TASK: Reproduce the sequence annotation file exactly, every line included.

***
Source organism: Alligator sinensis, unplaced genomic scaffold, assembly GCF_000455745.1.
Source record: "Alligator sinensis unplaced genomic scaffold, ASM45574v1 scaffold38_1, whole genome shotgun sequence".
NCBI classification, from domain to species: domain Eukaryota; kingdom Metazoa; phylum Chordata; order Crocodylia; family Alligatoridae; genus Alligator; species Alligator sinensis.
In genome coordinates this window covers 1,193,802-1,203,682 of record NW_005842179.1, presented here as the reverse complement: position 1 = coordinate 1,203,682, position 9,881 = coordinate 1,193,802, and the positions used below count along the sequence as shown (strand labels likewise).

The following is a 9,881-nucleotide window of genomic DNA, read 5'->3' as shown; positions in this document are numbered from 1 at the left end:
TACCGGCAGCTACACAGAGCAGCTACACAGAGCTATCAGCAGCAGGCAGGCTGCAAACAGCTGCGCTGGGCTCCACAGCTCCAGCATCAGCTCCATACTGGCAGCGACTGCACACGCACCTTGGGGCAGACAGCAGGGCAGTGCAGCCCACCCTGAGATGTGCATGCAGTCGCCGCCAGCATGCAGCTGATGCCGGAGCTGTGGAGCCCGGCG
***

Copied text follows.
Source organism: Alligator sinensis, unplaced genomic scaffold, assembly GCF_000455745.1.
Source record: "Alligator sinensis unplaced genomic scaffold, ASM45574v1 scaffold38_1, whole genome shotgun sequence".
NCBI classification, from domain to species: domain Eukaryota; kingdom Metazoa; phylum Chordata; order Crocodylia; family Alligatoridae; genus Alligator; species Alligator sinensis.
In genome coordinates this window covers 1,193,802-1,203,682 of record NW_005842179.1, presented here as the reverse complement: position 1 = coordinate 1,203,682, position 9,881 = coordinate 1,193,802, and the positions used below count along the sequence as shown (strand labels likewise).

The following is a 9,881-nucleotide window of genomic DNA, read 5'->3' as shown; positions in this document are numbered from 1 at the left end:
TACCGGCAGCTACACAGAGCAGCTACACAGAGCTATCAGCAGCAGGCAGGCTGCAAACAGCTGCGCTGGGCTCCACAGCTCCAGCATCAGCTCCATACTGGCAGCGACTGCACACGCACCTTGGGGCAGACAGCAGGGCAGTGCAGCCCACCCTGAGATGTGCATGCAGTCGCCGCCAGCATGCAGCTGATGCCGGAGCTGTGGAGCCCGGCG